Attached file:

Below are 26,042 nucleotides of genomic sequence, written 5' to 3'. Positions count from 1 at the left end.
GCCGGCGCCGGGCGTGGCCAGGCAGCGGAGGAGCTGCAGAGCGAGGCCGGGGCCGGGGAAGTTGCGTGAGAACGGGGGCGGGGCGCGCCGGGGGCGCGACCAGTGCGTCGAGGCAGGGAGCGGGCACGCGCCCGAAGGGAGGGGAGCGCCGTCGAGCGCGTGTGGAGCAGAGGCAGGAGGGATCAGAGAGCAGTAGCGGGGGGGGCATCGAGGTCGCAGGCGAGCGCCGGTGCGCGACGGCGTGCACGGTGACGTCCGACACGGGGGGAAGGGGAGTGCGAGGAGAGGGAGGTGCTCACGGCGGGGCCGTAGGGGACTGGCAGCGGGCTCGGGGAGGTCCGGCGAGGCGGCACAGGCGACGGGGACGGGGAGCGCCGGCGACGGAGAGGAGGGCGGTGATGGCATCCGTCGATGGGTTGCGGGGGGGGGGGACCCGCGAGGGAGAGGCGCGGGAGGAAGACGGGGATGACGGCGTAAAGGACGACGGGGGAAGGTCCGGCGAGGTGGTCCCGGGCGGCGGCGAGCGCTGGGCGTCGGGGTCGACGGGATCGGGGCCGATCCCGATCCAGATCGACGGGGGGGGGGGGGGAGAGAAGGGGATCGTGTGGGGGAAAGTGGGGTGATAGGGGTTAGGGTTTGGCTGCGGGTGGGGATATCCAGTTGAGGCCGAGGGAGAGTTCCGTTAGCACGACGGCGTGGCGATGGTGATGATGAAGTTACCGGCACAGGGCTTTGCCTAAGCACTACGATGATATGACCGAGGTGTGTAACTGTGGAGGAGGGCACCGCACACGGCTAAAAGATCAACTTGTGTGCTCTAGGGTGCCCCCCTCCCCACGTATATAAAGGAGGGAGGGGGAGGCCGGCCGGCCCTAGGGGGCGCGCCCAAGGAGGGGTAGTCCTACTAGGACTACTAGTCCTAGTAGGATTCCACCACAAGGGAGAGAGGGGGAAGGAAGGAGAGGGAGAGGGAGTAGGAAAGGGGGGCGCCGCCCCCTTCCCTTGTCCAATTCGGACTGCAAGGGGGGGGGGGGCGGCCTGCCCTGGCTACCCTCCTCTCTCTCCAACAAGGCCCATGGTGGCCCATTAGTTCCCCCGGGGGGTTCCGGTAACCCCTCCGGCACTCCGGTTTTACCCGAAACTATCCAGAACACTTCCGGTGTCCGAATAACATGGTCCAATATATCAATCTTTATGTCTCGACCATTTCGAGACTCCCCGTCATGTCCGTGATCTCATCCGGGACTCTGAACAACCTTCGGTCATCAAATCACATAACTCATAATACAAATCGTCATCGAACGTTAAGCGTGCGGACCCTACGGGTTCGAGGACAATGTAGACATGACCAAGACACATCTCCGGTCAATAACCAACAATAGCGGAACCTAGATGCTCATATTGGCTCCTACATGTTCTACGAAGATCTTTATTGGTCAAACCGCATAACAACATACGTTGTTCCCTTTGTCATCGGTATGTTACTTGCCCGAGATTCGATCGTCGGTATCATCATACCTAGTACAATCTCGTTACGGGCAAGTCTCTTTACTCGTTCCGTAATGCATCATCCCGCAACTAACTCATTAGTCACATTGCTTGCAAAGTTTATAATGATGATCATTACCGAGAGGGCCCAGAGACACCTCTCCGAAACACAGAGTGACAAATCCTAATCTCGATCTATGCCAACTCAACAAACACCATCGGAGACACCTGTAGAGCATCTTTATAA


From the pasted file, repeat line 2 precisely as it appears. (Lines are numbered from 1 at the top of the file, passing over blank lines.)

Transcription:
GCCGGCGCCGGGCGTGGCCAGGCAGCGGAGGAGCTGCAGAGCGAGGCCGGGGCCGGGGAAGTTGCGTGAGAACGGGGGCGGGGCGCGCCGGGGGCGCGACCAGTGCGTCGAGGCAGGGAGCGGGCACGCGCCCGAAGGGAGGGGAGCGCCGTCGAGCGCGTGTGGAGCAGAGGCAGGAGGGATCAGAGAGCAGTAGCGGGGGGGGCATCGAGGTCGCAGGCGAGCGCCGGTGCGCGACGGCGTGCACGGTGACGTCCGACACGGGGGGAAGGGGAGTGCGAGGAGAGGGAGGTGCTCACGGCGGGGCCGTAGGGGACTGGCAGCGGGCTCGGGGAGGTCCGGCGAGGCGGCACAGGCGACGGGGACGGGGAGCGCCGGCGACGGAGAGGAGGGCGGTGATGGCATCCGTCGATGGGTTGCGGGGGGGGGGGACCCGCGAGGGAGAGGCGCGGGAGGAAGACGGGGATGACGGCGTAAAGGACGACGGGGGAAGGTCCGGCGAGGTGGTCCCGGGCGGCGGCGAGCGCTGGGCGTCGGGGTCGACGGGATCGGGGCCGATCCCGATCCAGATCGACGGGGGGGGGGGGGGAGAGAAGGGGATCGTGTGGGGGAAAGTGGGGTGATAGGGGTTAGGGTTTGGCTGCGGGTGGGGATATCCAGTTGAGGCCGAGGGAGAGTTCCGTTAGCACGACGGCGTGGCGATGGTGATGATGAAGTTACCGGCACAGGGCTTTGCCTAAGCACTACGATGATATGACCGAGGTGTGTAACTGTGGAGGAGGGCACCGCACACGGCTAAAAGATCAACTTGTGTGCTCTAGGGTGCCCCCCTCCCCACGTATATAAAGGAGGGAGGGGGAGGCCGGCCGGCCCTAGGGGGCGCGCCCAAGGAGGGGTAGTCCTACTAGGACTACTAGTCCTAGTAGGATTCCACCACAAGGGAGAGAGGGGGAAGGAAGGAGAGGGAGAGGGAGTAGGAAAGGGGGGCGCCGCCCCCTTCCCTTGTCCAATTCGGACTGCAAGGGGGGGGGGGGCGGCCTGCCCTGGCTACCCTCCTCTCTCTCCAACAAGGCCCATGGTGGCCCATTAGTTCCCCCGGGGGGTTCCGGTAACCCCTCCGGCACTCCGGTTTTACCCGAAACTATCCAGAACACTTCCGGTGTCCGAATAACATGGTCCAATATATCAATCTTTATGTCTCGACCATTTCGAGACTCCCCGTCATGTCCGTGATCTCATCCGGGACTCTGAACAACCTTCGGTCATCAAATCACATAACTCATAATACAAATCGTCATCGAACGTTAAGCGTGCGGACCCTACGGGTTCGAGGACAATGTAGACATGACCAAGACACATCTCCGGTCAATAACCAACAATAGCGGAACCTAGATGCTCATATTGGCTCCTACATGTTCTACGAAGATCTTTATTGGTCAAACCGCATAACAACATACGTTGTTCCCTTTGTCATCGGTATGTTACTTGCCCGAGATTCGATCGTCGGTATCATCATACCTAGTACAATCTCGTTACGGGCAAGTCTCTTTACTCGTTCCGTAATGCATCATCCCGCAACTAACTCATTAGTCACATTGCTTGCAAAGTTTATAATGATGATCATTACCGAGAGGGCCCAGAGACACCTCTCCGAAACACAGAGTGACAAATCCTAATCTCGATCTATGCCAACTCAACAAACACCATCGGAGACACCTGTAGAGCATCTTTATAA